well as the obligations of Farley and Lewers to restore the site if any;
                                 Memorandum of Advice
Page 30                                                                21 August 2006

          d. The Engineer report on the feasibility of reducing the level of the
             proposed fields to maintain part of the existing homesites as picnic
             areas and plan an alternate layout incorporating two (2) only playing
             fields (this to be considered after a visit to the site with the members of
             the Sub-Committee);

          e. The Engineer to report to the Sub-Committee on the cost of providing
             an access road from Bridge Road;

          f. Subject to (d) and (e), the Engineer arrange with Messer Farley and
             Lewers for a schedule of filling.

      It does not appear that Council was aware that the quid pro quo for the 1966
      agreement was an extension of the quarry and the sale of part of the acquired
      land to the company.

49.   On 15 June 1973, the Engineer made various recommendations concerning
      the placement and levelling of fill, the acquisition of land and the access roads
      in Old Man’s Valley. This report was deferred until the Shire Clerk could
      report on the arrangements entered into with Farley and Lewers regarding
      developing the playing fields and the Engineer could report on the proposals
      of Councillor Mathews concerning road access, re-siting of the Scouts and
      Guides and the filled area. It is evident that the problem of access to the
      sports fields had not been resolved and any option would involve Council in
      significant costs.   There is no suggestion in this or subsequent reports from
      the Engineer that the land swap which Farley and Lewers proposed in 1966 to
      achieve access from Dural Street or the proposed acquisition shown on Plan
      2/077 for access (see para. 17 above) was still alive, and no steps appear to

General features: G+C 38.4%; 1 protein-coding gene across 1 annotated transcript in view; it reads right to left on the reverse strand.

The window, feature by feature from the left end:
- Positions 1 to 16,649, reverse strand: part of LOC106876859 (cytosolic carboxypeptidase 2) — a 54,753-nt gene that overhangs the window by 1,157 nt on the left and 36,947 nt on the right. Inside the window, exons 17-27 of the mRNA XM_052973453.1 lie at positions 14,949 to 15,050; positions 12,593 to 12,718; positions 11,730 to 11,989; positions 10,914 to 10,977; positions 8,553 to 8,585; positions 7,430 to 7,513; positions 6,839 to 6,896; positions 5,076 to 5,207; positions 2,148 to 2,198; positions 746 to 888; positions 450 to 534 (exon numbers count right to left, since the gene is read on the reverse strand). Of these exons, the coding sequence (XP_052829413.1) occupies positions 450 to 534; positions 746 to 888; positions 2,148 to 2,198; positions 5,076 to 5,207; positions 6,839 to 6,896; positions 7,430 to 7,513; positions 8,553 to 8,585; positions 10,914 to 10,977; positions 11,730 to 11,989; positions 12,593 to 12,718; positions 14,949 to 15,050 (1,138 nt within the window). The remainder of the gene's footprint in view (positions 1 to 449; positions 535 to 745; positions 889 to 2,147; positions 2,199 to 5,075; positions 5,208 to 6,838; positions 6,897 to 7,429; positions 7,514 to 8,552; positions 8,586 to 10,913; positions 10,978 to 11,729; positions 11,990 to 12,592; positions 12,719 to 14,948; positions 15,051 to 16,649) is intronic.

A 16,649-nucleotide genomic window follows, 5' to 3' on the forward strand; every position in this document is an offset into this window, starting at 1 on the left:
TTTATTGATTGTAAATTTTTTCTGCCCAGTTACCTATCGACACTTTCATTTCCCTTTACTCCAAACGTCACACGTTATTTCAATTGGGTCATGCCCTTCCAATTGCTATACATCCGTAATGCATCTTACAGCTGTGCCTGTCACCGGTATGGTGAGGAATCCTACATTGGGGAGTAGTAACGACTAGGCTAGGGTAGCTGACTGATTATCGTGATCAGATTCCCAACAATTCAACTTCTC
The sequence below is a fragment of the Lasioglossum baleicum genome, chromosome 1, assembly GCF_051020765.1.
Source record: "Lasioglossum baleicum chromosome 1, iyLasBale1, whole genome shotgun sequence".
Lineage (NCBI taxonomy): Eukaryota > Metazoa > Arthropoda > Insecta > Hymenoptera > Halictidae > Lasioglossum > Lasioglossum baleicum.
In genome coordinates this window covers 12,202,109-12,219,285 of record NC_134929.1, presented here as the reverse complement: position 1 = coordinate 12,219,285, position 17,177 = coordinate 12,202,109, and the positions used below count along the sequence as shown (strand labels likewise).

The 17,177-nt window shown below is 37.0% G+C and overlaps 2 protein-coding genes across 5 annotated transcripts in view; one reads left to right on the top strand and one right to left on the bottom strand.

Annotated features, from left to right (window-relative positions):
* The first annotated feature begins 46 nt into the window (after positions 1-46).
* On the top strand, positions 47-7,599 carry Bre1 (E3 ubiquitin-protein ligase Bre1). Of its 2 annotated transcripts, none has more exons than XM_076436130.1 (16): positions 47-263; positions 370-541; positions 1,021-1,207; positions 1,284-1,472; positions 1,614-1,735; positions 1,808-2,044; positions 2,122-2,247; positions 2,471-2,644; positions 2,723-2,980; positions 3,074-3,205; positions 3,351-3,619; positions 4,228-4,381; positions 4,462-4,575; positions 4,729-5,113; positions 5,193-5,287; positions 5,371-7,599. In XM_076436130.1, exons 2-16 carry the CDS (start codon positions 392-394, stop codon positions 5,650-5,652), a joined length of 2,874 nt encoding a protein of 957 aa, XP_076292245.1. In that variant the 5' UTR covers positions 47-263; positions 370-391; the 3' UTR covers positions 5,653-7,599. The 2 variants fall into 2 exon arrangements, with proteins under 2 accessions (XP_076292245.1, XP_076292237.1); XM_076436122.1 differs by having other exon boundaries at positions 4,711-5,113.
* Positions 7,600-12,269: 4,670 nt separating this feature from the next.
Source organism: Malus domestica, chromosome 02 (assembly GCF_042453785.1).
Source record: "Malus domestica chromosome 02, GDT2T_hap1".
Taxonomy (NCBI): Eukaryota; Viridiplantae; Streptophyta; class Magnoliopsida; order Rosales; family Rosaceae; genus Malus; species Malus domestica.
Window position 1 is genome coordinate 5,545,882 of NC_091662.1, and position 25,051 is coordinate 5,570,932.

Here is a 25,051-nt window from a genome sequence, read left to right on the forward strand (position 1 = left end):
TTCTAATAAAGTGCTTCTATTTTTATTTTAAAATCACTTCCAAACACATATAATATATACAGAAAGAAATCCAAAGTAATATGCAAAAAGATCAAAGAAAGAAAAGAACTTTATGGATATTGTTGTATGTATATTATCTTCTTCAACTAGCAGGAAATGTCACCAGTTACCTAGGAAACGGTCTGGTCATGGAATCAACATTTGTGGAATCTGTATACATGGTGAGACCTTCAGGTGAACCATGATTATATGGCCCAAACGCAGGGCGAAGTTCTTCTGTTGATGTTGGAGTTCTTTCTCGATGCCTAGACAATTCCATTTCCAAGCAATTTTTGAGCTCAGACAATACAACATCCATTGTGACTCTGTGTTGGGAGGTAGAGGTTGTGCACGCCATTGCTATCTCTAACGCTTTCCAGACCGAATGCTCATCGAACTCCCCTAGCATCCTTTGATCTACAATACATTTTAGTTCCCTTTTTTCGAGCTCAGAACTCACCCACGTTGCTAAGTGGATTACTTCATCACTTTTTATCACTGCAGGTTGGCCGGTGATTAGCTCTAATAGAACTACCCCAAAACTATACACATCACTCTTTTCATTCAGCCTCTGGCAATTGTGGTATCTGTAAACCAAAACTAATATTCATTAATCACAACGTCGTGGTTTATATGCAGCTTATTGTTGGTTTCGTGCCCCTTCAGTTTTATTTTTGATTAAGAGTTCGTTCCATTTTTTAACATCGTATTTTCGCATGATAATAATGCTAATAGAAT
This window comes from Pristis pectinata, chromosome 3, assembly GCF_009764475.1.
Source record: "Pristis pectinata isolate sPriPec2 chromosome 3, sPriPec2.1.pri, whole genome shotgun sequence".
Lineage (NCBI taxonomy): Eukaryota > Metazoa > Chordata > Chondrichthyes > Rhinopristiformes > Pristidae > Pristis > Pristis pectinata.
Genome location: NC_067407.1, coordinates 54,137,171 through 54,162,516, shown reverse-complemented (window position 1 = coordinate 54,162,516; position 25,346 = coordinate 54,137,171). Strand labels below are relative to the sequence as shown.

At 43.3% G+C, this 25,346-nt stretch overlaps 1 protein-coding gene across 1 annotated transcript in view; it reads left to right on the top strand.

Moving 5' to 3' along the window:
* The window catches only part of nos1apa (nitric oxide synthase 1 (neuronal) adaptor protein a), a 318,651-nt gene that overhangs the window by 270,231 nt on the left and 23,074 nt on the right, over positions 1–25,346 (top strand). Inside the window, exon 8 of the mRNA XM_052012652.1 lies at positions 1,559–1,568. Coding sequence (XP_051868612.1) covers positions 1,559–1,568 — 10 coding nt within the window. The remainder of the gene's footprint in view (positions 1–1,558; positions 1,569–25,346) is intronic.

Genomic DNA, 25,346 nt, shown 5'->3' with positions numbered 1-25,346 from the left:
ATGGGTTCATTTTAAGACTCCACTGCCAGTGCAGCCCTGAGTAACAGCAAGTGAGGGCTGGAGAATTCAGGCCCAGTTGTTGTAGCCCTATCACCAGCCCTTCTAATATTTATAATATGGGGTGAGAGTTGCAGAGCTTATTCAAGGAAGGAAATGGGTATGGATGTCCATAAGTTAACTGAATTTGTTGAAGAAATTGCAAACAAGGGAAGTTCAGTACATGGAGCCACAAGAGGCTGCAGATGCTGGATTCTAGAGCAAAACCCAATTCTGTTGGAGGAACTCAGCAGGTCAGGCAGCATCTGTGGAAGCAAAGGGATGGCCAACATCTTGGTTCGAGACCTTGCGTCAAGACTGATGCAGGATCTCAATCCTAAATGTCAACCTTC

have been taken by Council to accept the offer to transfer to it the company
      land adjoining Dural Street.

50.   On 23 July 1973, the Deputy Shire Clerk Mr Woodward reported to Council
      that, in light of the fact that the issue of Farley and Lewers’ proposal “went into
      abeyance” until 1969 when the company made a fresh offer which did not
      refer to the dedication of the lands, “it cannot necessarily be assumed that the
      offer to dedicate their lands still applies”, recommending that enquiries be
      made of Farley and Lewers Limited in order to clarify this issue:
                                Memorandum of Advice
Page 31                                                               21 August 2006

          I enclose herewith a copy of a report and attachments which were
          submitted to the Hornsby Valley Sporting Complex Sub-Committee on
          13th June, 1972 [I am not briefed with this report] outlining the history of
          the project to that time and which report was that read to Council at its last


          Clause 2 refers to the proposals made to Council by Farley & Lewers.
          Although that company’s offer of 1966 agreed to dedicate to Council all
          the lands owned by the company once the pit had been worked out and
          although Council accepted the offer, I consider that because the matter
          went into abeyance until 1969 when the company made a fresh offer
          which did not refer to dedication of their lands it cannot necessarily be
          assumed that the offer to dedicate their lands still applies. Council could
          no doubt determine this question via direct enquiry of the company.

          All of the land which was once zoned “Green Belt” was subsequently
          zoned “Undetermined” under the Cumberland Scheme and “Reservation